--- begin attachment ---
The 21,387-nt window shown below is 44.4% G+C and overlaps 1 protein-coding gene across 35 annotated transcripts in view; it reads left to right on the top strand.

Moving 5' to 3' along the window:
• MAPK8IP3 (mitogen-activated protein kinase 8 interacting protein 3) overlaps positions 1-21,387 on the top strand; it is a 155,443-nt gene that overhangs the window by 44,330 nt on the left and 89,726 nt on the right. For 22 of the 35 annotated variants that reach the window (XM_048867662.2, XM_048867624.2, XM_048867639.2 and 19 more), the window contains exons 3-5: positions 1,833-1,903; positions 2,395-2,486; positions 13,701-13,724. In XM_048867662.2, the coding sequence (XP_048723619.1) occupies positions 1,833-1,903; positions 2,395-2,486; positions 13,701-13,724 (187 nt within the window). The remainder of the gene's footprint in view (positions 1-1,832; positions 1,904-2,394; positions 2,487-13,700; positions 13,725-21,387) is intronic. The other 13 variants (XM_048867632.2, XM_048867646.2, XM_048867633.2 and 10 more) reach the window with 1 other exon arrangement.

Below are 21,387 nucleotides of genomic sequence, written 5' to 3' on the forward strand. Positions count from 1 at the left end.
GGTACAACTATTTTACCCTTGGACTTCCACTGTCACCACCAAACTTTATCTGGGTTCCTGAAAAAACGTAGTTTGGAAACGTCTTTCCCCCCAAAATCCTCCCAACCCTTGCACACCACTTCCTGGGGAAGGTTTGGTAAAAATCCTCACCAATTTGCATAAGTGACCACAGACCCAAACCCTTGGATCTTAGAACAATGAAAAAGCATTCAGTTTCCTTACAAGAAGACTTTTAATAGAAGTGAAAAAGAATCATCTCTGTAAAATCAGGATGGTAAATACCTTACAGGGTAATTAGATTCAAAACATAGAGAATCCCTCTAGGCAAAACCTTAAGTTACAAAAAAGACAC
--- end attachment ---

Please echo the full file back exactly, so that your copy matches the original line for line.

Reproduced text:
The 21,387-nt window shown below is 44.4% G+C and overlaps 1 protein-coding gene across 35 annotated transcripts in view; it reads left to right on the top strand.

Moving 5' to 3' along the window:
• MAPK8IP3 (mitogen-activated protein kinase 8 interacting protein 3) overlaps positions 1-21,387 on the top strand; it is a 155,443-nt gene that overhangs the window by 44,330 nt on the left and 89,726 nt on the right. For 22 of the 35 annotated variants that reach the window (XM_048867662.2, XM_048867624.2, XM_048867639.2 and 19 more), the window contains exons 3-5: positions 1,833-1,903; positions 2,395-2,486; positions 13,701-13,724. In XM_048867662.2, the coding sequence (XP_048723619.1) occupies positions 1,833-1,903; positions 2,395-2,486; positions 13,701-13,724 (187 nt within the window). The remainder of the gene's footprint in view (positions 1-1,832; positions 1,904-2,394; positions 2,487-13,700; positions 13,725-21,387) is intronic. The other 13 variants (XM_048867632.2, XM_048867646.2, XM_048867633.2 and 10 more) reach the window with 1 other exon arrangement.

Below are 21,387 nucleotides of genomic sequence, written 5' to 3' on the forward strand. Positions count from 1 at the left end.
GGTACAACTATTTTACCCTTGGACTTCCACTGTCACCACCAAACTTTATCTGGGTTCCTGAAAAAACGTAGTTTGGAAACGTCTTTCCCCCCAAAATCCTCCCAACCCTTGCACACCACTTCCTGGGGAAGGTTTGGTAAAAATCCTCACCAATTTGCATAAGTGACCACAGACCCAAACCCTTGGATCTTAGAACAATGAAAAAGCATTCAGTTTCCTTACAAGAAGACTTTTAATAGAAGTGAAAAAGAATCATCTCTGTAAAATCAGGATGGTAAATACCTTACAGGGTAATTAGATTCAAAACATAGAGAATCCCTCTAGGCAAAACCTTAAGTTACAAAAAAGACAC